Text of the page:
St Morwenna carrying stones

Our first commission in this series of new, original compositions was for an icon of St Morwenna. Strangely enough, our second commission was also for an icon of St Morwenna.

There is something special about this little known Saint that deeply touches my heart. Not much about her life has been preserved, but what has been remembered is the image of a simple woman, dedicating her entire life to serve all those around her. There are no spectacular miracles. No extraordinary deeds. No mountains moved.

St Morwenna’s holiness lies somewhere else. The foundation of her faith is simple, humble, silent love for people who hardly even noticed her sacrifice. Up on the top of a steep cliff – known as the Raven’s Crag – just above the stormy waters of the Atlantic, she built a small church so that the local faithful may have a place where to pray for their salvation.

She is remembered carrying stones on her head up the mountain unassumingly, in silence and humility. Day by day, she spent her life for everyone else but herself. Stone by stone, she climbed that mountain focused on the needs of those around her. Any of those people could have built that church, and yet none of them did. Only this simple woman found the love to let go of herself, to empty herself of her own needs, of her own suffering, and live for the happiness and the salvation of everyone else.

It is a story that resonates with me, as I am sure it resonates with you, too. It reminds me of all the countless, small, hardly ever noticed sacrifices that women everywhere are making for everyone else. St Morwenna built a church: slowly, silently, stone by stone. Her selfless love reminds me of mothers, wives, nuns, friends everywhere who, simply out of love – day by day, meal by meal, advice by advice, smile by smile – build this world and give it a heart.

Thank you for the opportunity you have given us to paint the icon of this wonderful Saint. May she, through her prayers before Christ, bless us all. May she, through her love and prayers, build a small church for all of us in God’s Kingdom.


14 Responses

  • Thanks for sharing this story about St Morwenna! On international women’s day (3/8), St Morwenna’s life if service and sacrifice is an inspiration to me on the influence that we can have when living our lives for the happiness and salvation of others!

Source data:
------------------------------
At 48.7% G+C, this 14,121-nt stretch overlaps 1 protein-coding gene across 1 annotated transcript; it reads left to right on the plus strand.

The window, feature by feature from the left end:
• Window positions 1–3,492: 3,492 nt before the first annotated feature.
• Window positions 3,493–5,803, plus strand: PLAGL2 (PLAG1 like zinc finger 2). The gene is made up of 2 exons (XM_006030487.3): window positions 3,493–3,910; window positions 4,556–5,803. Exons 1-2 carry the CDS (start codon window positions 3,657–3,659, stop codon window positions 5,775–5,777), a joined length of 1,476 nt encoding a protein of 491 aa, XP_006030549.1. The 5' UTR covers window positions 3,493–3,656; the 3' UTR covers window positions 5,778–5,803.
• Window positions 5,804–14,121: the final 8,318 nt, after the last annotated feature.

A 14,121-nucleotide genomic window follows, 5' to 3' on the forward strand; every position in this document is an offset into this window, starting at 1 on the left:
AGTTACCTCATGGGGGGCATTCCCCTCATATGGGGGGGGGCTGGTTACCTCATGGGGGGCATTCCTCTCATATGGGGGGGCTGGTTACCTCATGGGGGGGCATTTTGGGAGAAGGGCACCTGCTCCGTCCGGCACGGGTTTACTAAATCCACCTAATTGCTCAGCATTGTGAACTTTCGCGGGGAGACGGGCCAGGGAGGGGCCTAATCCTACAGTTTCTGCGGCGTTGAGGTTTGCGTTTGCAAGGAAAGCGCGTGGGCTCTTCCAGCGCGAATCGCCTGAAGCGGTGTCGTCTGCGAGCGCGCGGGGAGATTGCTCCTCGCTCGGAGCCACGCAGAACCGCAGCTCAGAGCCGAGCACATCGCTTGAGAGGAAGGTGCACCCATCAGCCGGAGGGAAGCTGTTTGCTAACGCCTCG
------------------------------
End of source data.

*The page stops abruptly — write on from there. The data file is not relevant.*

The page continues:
• That is what touches me, too. How strong and how profoundly influential silent resilience, humble persistence and sacrificial love can be. We very often focus on and celebrate those visibly powerful, while ignoring the ‘underground’ engines that make everything possible. Her life definitely helped me understand a lot of things concerning the women – mothers, sisters, nuns, friends – I have met in my life.

    • That is the beauty of this iconographic project, dear Sarah. There are so many beautiful examples of holiness, so diverse and so relevant to our lives today! Unfortunately, most of them remain unknown to most of us. Each commission of an icon of these forgotten Saints (forgotten by us, but not by Christ) is a wonderful way to bring them back, to re-tell their stories, to learn from their experience. I am so very happy that the Monastery has started working on this project – I look at it both as a wonderful opportunity AND as a duty to the Saints of these Isles.

  • I hope to see you recognizing St Adomnán soon! He deserves just as much attention, and other saints from Iona. Pádraig Ó Riain’s recent publication may be of interest.

    • That is so, so kind of you to say, dear Stephanie. This is such an exciting new project, I am immensely grateful to those who (like yourself) had faith in an idea and commissioned these works. The more people do that, the more new, beautiful icons of little known, almost forgotten Celtic Saints we can create.

  • Thank you so much for this. St. Morwenna is special to me. I have a small postcard-sized icon of her from the Bulgarian iconographer, Marchela Dimitrova. When I was in the U.K. last summer, I went to Morwenstow. There’s a medieval mural inside the Church of St. Morwenna that purportedly depicts her. The church was locked up, and I was running short of time, so I was unable to see it. I did, however, walk out to the cliff and down the side of the bluff to the site of her Holy Well, as I understood it. I’m going to try again this summer.

    • Thank you for that information, dear Terry. I’ve not been to Morwenstow. To tell you the truth, I’d never heard of St Morwenna before one of our friends commissioned this icon. This is why I am so happy with this iconographic project – ideally, it will create icons for little known (yet wonderful) Saints, and more people will discover their lives and see their relevance to their own life-story. It’s not only about an icon, it is about making these almost forgotten Saints visible and relevant again.

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